Throughout the day Sunday, people streamed in and out of the town’s evacuee shelter, which has been set up in a high school about two kilometres from the derailment site.

Health-care workers offered services such as psychological counselling, while volunteers handed out snacks and bottled water.

Locals shared their experiences from the night of the blasts. A few people recalled how they darted into the streets after the explosion and ran through the streets alongside neighbours, some wearing nothing but boxer shorts.

Others who gathered outside the shelter Sunday hugged and wiped tears as they braced for bad news about unaccounted loved ones.

Henri-Paul Audette headed there with hope of reuniting with his missing brother.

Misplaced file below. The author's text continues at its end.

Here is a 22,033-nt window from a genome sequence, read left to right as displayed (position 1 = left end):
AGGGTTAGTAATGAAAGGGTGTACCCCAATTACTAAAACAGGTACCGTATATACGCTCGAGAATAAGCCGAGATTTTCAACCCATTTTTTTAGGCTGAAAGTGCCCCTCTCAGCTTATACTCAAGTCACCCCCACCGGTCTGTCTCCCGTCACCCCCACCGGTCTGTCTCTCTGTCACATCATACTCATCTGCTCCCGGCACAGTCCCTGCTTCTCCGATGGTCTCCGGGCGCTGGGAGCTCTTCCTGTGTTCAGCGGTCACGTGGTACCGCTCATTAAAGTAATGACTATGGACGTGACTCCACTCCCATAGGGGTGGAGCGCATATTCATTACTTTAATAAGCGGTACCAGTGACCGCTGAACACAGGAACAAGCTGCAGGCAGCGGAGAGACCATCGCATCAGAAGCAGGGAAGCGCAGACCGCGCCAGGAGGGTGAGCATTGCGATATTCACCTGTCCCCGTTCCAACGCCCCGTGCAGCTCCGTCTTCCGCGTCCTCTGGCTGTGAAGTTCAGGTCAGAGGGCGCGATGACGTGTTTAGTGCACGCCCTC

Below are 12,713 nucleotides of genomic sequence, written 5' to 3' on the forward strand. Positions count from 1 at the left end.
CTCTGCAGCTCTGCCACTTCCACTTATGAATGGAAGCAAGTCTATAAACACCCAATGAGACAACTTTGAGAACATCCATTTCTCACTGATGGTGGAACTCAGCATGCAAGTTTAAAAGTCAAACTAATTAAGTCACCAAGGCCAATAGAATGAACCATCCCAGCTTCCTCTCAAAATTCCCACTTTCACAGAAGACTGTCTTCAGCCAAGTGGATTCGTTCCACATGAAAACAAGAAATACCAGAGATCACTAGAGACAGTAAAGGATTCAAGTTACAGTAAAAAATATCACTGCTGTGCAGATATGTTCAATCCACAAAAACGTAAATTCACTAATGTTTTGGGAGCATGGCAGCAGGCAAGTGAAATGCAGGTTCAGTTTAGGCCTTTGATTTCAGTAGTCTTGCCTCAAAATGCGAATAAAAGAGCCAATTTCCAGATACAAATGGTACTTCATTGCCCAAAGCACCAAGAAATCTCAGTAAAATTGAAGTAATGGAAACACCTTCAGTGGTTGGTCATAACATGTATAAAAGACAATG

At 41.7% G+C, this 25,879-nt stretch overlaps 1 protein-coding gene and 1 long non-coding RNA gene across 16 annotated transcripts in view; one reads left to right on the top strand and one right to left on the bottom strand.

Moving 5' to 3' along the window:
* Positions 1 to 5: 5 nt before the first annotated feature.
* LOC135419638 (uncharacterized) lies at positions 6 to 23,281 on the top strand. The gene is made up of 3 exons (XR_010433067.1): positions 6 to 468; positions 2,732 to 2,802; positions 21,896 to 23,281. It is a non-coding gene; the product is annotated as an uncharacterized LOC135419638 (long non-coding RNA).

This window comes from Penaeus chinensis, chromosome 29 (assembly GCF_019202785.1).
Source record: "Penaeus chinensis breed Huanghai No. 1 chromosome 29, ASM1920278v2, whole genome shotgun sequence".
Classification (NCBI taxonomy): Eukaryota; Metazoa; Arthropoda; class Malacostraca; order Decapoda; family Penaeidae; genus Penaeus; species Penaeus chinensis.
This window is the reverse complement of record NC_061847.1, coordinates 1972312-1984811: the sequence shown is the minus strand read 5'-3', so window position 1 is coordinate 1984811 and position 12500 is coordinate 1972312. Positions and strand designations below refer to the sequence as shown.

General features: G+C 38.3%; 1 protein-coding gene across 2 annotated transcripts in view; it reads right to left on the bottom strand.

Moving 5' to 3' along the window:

He said he had been told by an acquaintance that his brother, Fernand, had registered at the shelter. But he was disappointed to see that his 58-year-old sibling’s name wasn’t on the list.

Audette, 69, said his brother’s apartment was next to the railroad tracks, very close to the spot where the train derailed.

“I haven’t heard from him since the accident,” he said.

“I had thought … that I would see him.”

Another man who came to the shelter said it’s difficult to explain the impact this incident has had on life in Lac-Megantic.

About a third of the community was forced out of their homes.

David Vachon said he has one friend whose sister is missing and another who is still searching for his mother.

“It’s incredible, it affects the entire town,” said Vachon, whose home was also evacuated.

“It’s such a small town that everybody knows each other.”

Steeve Roy, 41, escaped with his two-year-old son from his third-floor apartment by a laneway behind his building.

Roy said he was asleep but that it wasn’t the derailment that woke him up.

“I heard people screaming and the shattering of glass…I heard people yelling: ‘Save yourself’ and then there was silence.”

Roy said he jumped out of bed, opened a window and saw a big wall of fire.